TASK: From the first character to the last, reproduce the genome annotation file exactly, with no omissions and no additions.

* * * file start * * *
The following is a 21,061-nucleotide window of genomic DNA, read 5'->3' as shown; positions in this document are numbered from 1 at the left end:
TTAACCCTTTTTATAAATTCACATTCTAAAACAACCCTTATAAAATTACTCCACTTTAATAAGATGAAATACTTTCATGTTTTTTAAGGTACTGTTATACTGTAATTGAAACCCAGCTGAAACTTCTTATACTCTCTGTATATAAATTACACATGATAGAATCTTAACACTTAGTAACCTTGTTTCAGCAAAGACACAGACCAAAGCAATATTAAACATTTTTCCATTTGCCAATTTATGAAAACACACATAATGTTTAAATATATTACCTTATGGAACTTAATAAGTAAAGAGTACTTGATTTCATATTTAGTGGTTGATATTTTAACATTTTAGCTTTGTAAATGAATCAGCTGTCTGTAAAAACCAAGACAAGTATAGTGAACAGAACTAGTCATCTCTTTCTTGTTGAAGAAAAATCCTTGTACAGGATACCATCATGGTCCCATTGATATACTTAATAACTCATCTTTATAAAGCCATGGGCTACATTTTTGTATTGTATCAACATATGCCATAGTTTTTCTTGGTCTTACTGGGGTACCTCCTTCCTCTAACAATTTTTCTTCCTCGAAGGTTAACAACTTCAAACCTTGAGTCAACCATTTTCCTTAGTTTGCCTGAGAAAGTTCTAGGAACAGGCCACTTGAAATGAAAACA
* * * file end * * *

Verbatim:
The following is a 21,061-nucleotide window of genomic DNA, read 5'->3' as shown; positions in this document are numbered from 1 at the left end:
TTAACCCTTTTTATAAATTCACATTCTAAAACAACCCTTATAAAATTACTCCACTTTAATAAGATGAAATACTTTCATGTTTTTTAAGGTACTGTTATACTGTAATTGAAACCCAGCTGAAACTTCTTATACTCTCTGTATATAAATTACACATGATAGAATCTTAACACTTAGTAACCTTGTTTCAGCAAAGACACAGACCAAAGCAATATTAAACATTTTTCCATTTGCCAATTTATGAAAACACACATAATGTTTAAATATATTACCTTATGGAACTTAATAAGTAAAGAGTACTTGATTTCATATTTAGTGGTTGATATTTTAACATTTTAGCTTTGTAAATGAATCAGCTGTCTGTAAAAACCAAGACAAGTATAGTGAACAGAACTAGTCATCTCTTTCTTGTTGAAGAAAAATCCTTGTACAGGATACCATCATGGTCCCATTGATATACTTAATAACTCATCTTTATAAAGCCATGGGCTACATTTTTGTATTGTATCAACATATGCCATAGTTTTTCTTGGTCTTACTGGGGTACCTCCTTCCTCTAACAATTTTTCTTCCTCGAAGGTTAACAACTTCAAACCTTGAGTCAACCATTTTCCTTAGTTTGCCTGAGAAAGTTCTAGGAACAGGCCACTTGAAATGAAAACA